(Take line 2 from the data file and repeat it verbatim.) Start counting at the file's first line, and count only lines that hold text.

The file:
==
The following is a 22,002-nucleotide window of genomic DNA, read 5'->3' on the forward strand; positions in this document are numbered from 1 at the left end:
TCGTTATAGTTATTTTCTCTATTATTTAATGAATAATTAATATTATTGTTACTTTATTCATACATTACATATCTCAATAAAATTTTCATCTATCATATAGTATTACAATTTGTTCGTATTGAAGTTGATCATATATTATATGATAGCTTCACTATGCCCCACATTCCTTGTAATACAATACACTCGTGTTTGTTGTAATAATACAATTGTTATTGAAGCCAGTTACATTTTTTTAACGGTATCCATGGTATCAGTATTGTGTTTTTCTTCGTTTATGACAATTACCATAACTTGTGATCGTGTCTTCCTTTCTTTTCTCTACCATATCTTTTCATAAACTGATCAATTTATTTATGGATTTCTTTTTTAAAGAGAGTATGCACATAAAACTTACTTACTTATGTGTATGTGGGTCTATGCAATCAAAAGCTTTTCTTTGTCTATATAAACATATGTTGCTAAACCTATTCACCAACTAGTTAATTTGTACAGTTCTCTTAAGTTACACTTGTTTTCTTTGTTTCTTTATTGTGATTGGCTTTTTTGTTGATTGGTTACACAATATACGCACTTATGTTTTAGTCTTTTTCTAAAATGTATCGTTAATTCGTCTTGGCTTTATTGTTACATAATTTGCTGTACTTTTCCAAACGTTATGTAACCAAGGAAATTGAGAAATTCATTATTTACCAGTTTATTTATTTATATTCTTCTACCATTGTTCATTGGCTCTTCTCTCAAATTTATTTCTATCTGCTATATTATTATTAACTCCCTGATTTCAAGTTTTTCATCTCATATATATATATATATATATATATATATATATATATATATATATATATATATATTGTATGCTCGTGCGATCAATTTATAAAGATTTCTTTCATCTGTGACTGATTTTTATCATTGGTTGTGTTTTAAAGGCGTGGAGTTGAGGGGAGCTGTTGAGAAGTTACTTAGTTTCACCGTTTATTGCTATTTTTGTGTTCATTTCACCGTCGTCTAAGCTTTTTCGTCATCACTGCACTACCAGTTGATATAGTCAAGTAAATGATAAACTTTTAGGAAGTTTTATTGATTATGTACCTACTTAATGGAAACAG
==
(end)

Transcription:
TCGTTATAGTTATTTTCTCTATTATTTAATGAATAATTAATATTATTGTTACTTTATTCATACATTACATATCTCAATAAAATTTTCATCTATCATATAGTATTACAATTTGTTCGTATTGAAGTTGATCATATATTATATGATAGCTTCACTATGCCCCACATTCCTTGTAATACAATACACTCGTGTTTGTTGTAATAATACAATTGTTATTGAAGCCAGTTACATTTTTTTAACGGTATCCATGGTATCAGTATTGTGTTTTTCTTCGTTTATGACAATTACCATAACTTGTGATCGTGTCTTCCTTTCTTTTCTCTACCATATCTTTTCATAAACTGATCAATTTATTTATGGATTTCTTTTTTAAAGAGAGTATGCACATAAAACTTACTTACTTATGTGTATGTGGGTCTATGCAATCAAAAGCTTTTCTTTGTCTATATAAACATATGTTGCTAAACCTATTCACCAACTAGTTAATTTGTACAGTTCTCTTAAGTTACACTTGTTTTCTTTGTTTCTTTATTGTGATTGGCTTTTTTGTTGATTGGTTACACAATATACGCACTTATGTTTTAGTCTTTTTCTAAAATGTATCGTTAATTCGTCTTGGCTTTATTGTTACATAATTTGCTGTACTTTTCCAAACGTTATGTAACCAAGGAAATTGAGAAATTCATTATTTACCAGTTTATTTATTTATATTCTTCTACCATTGTTCATTGGCTCTTCTCTCAAATTTATTTCTATCTGCTATATTATTATTAACTCCCTGATTTCAAGTTTTTCATCTCATATATATATATATATATATATATATATATATATATATATATATATATATATATTGTATGCTCGTGCGATCAATTTATAAAGATTTCTTTCATCTGTGACTGATTTTTATCATTGGTTGTGTTTTAAAGGCGTGGAGTTGAGGGGAGCTGTTGAGAAGTTACTTAGTTTCACCGTTTATTGCTATTTTTGTGTTCATTTCACCGTCGTCTAAGCTTTTTCGTCATCACTGCACTACCAGTTGATATAGTCAAGTAAATGATAAACTTTTAGGAAGTTTTATTGATTATGTACCTACTTAATGGAAACAG